Andrew has been writing Anti Buzz for 4 years resulting in almost 200 articles. For the next several weeks we will revisit some of these just in case you missed it.
The Buzz: Tablets are going to kill the traditional PC
The Anti-Buzz: No, it’s true.
If you are my age it is inevitable that the topic of kids and tablets come up; because you have kids and you have tablets, or you have friends who have kids and tablets, or you have friends who are disgusted that they have friends who have kids and tablets. Invariably, late night conversation turns to some anecdote about a 1-year old teaching himself to watch his favorite videos on his mom’s iPad – which I’m not so sure how amazing this is since when I was very very tiny my top priority was figuring out how I could watch Star Wars in a continuous loop.
Opinions on the matter vary, and are conditioned on how old the kid is, and what they are allowed to do, and whether or not they are reaching for their parent’s tablet or their own. Studies on the matter are nascent and inconclusive. If you’re keeping score, this is also the first time people of my generation are revealing themselves to be old-fashioned kooks. We are inherently biased, for lots of reasons, against any child having something we didn’t when we were that age. There are numerous legitimate concerns in regards to kids and tablets, but part of why it feels wrong is nothing but in-my-day, uphill-in-the-snow-both-ways, cane waving.
I can’t and won’t expound too much on child psychology, but this phenomenon of toddlers who are unbefuddled by tablets can lend some insight into why the devices are so popular. To wit, they’re so easy, even a baby can use them. That was once a figure of speech. With tablets it’s actually true. Exploring what that really means breaks down to two things: 1) the interface is friendly to illiterate people and 2) the interface is highly intuitive.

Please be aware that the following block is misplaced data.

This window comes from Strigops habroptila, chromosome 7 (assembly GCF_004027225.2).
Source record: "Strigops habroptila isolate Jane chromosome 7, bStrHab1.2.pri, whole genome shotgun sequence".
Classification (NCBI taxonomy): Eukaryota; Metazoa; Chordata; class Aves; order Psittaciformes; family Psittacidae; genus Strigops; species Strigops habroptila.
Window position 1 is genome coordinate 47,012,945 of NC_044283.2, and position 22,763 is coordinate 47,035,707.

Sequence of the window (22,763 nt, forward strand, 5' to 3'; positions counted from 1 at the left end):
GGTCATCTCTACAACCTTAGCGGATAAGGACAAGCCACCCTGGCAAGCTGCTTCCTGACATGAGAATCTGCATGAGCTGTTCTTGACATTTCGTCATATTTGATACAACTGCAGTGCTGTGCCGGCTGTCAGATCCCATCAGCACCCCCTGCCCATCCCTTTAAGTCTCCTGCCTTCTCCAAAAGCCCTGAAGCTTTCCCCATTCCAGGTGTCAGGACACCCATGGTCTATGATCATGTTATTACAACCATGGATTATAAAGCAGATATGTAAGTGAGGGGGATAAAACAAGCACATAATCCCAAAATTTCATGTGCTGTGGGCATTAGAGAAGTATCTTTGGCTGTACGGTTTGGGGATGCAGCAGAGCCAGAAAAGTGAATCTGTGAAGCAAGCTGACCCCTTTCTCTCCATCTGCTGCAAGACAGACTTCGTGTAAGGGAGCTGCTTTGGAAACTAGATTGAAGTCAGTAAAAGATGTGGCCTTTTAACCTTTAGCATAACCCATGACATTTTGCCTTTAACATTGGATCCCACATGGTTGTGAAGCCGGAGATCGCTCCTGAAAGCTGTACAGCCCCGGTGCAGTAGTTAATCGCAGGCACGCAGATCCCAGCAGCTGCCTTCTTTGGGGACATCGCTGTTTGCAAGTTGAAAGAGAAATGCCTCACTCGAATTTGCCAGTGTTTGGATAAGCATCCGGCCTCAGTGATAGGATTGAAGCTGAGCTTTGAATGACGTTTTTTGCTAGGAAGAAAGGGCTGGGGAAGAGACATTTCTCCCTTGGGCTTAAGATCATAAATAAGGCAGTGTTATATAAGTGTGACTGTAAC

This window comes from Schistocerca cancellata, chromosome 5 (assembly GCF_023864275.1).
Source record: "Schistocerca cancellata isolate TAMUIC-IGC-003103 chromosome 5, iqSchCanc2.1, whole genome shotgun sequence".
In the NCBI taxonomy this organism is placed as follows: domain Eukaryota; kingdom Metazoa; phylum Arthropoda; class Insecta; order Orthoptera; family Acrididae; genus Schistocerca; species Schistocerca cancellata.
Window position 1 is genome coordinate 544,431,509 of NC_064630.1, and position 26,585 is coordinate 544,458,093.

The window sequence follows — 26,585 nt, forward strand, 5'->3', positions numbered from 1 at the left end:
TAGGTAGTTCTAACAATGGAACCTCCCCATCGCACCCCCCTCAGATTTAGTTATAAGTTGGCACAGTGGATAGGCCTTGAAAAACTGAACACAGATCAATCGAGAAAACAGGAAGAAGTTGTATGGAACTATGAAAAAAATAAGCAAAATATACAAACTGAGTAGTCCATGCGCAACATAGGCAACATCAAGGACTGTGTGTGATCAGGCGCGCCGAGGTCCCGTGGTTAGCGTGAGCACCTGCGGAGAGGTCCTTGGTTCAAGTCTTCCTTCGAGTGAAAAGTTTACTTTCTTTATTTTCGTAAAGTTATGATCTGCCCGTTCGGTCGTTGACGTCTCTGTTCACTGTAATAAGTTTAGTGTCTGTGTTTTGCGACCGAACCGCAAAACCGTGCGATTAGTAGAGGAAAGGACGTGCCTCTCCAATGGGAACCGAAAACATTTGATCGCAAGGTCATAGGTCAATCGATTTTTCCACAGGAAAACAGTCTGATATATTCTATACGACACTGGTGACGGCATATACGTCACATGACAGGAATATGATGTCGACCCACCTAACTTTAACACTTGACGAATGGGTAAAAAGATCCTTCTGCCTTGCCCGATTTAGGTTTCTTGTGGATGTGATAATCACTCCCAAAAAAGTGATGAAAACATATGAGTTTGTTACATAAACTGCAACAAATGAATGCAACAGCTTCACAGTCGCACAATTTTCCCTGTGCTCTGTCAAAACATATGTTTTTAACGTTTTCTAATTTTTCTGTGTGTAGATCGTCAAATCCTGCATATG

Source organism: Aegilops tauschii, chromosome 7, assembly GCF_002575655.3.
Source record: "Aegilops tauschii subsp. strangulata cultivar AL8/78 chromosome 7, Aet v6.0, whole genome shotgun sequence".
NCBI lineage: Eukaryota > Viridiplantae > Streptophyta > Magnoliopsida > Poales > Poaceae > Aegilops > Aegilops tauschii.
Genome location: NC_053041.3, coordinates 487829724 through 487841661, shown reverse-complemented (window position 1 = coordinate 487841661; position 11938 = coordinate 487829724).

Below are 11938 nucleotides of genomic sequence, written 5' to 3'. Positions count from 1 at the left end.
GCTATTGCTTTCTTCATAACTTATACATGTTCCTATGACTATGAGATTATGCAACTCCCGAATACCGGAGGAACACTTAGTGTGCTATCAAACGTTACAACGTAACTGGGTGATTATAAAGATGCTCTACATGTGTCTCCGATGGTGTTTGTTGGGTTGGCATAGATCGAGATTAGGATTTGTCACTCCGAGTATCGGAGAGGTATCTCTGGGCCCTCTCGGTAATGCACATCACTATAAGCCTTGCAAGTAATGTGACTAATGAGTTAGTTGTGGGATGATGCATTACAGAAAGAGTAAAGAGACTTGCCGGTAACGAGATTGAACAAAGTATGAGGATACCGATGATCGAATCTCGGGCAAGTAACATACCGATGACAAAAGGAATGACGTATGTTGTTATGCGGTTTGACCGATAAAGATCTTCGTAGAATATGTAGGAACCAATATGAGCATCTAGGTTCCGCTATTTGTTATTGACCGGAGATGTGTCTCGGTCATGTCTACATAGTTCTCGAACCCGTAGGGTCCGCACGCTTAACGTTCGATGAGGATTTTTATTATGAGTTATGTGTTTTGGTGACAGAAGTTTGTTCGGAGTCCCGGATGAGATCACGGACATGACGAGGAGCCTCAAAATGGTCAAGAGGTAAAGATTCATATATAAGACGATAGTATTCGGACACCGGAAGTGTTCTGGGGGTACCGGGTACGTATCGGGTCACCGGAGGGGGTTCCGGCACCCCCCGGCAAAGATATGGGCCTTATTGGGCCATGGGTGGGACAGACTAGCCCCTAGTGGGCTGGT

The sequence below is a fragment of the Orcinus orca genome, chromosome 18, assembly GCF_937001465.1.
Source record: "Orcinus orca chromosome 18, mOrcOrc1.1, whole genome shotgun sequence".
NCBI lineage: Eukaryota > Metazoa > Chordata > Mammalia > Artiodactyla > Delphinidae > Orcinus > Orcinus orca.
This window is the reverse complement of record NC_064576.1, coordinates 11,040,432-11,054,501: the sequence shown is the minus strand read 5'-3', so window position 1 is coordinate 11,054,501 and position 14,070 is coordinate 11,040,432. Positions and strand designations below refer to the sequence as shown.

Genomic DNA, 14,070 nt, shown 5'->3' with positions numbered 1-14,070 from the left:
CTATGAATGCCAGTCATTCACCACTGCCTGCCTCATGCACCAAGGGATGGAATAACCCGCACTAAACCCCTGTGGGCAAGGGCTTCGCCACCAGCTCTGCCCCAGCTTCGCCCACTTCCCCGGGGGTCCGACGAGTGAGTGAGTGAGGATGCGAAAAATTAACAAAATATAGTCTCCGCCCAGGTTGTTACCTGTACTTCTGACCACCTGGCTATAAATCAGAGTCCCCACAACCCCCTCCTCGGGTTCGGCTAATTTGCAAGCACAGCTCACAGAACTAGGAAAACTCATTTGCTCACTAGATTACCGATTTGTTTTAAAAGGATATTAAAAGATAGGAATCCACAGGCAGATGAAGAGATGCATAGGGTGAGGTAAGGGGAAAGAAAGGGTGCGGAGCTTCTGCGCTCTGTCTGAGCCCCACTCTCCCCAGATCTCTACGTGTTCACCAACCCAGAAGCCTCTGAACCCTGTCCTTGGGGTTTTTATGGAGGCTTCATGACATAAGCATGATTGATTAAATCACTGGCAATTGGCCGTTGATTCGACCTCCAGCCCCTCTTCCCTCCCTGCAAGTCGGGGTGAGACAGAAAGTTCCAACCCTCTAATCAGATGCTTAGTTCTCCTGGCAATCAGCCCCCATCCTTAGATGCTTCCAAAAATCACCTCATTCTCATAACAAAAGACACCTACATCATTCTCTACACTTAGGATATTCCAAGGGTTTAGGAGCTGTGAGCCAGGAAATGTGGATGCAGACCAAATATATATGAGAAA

When I Googled “why do we like touchscreens?” (admittedly a bad query) I got these results; essentially that is just a list of articles written by cranky 30-year olds waving their canes at touchscreens. They are wrong. All of them.
Much is being made of how mobile devices are killing the PC market. And I say that it’s true, but not so much in the sense that most hype dealers want to spin it. Yes, Intel’s sales are down. Yes, Internet traffic is increasingly mobile device driven. But saying that the PC is dead is like some fashionista declaring the end of pencil skirts or this guy declaring that this bar is over. It’s a hip, wild thing to say, but it belies a certain emphasis on the popular.
I say it’s true enough that PCs are going to die as a casual computing platform. The influx of new PC users that were encouraged by the convenience of the Internet, (but only the convenience of the Internet), don’t need a whole danged computer. Complex work still warrants a full computer, and always will. At the very least, the infrastructure and software that makes your mobile experience so convenient, the graphic design that makes it so colorful, the video editing that makes the content you love possible, these all need powerful machines with complex input modes. The PC isn’t going to die, the popular kids are just done inviting it to parties. From the popular kids’ point of view, this is the same thing as being dead, but what do they know?
In a way, things are returning to how they used to be. The tactile world of the tablet makes your experience less like a computer and more like fussing with paper and maps and real physical objects. Using a tablet is in some ways like doing things you used to do before tablets. The PC, meanwhile, is returning to the loving embrace of the dedicated computer nerd, and I’m sure that, quietly, the computer nerds wouldn’t have it any other way.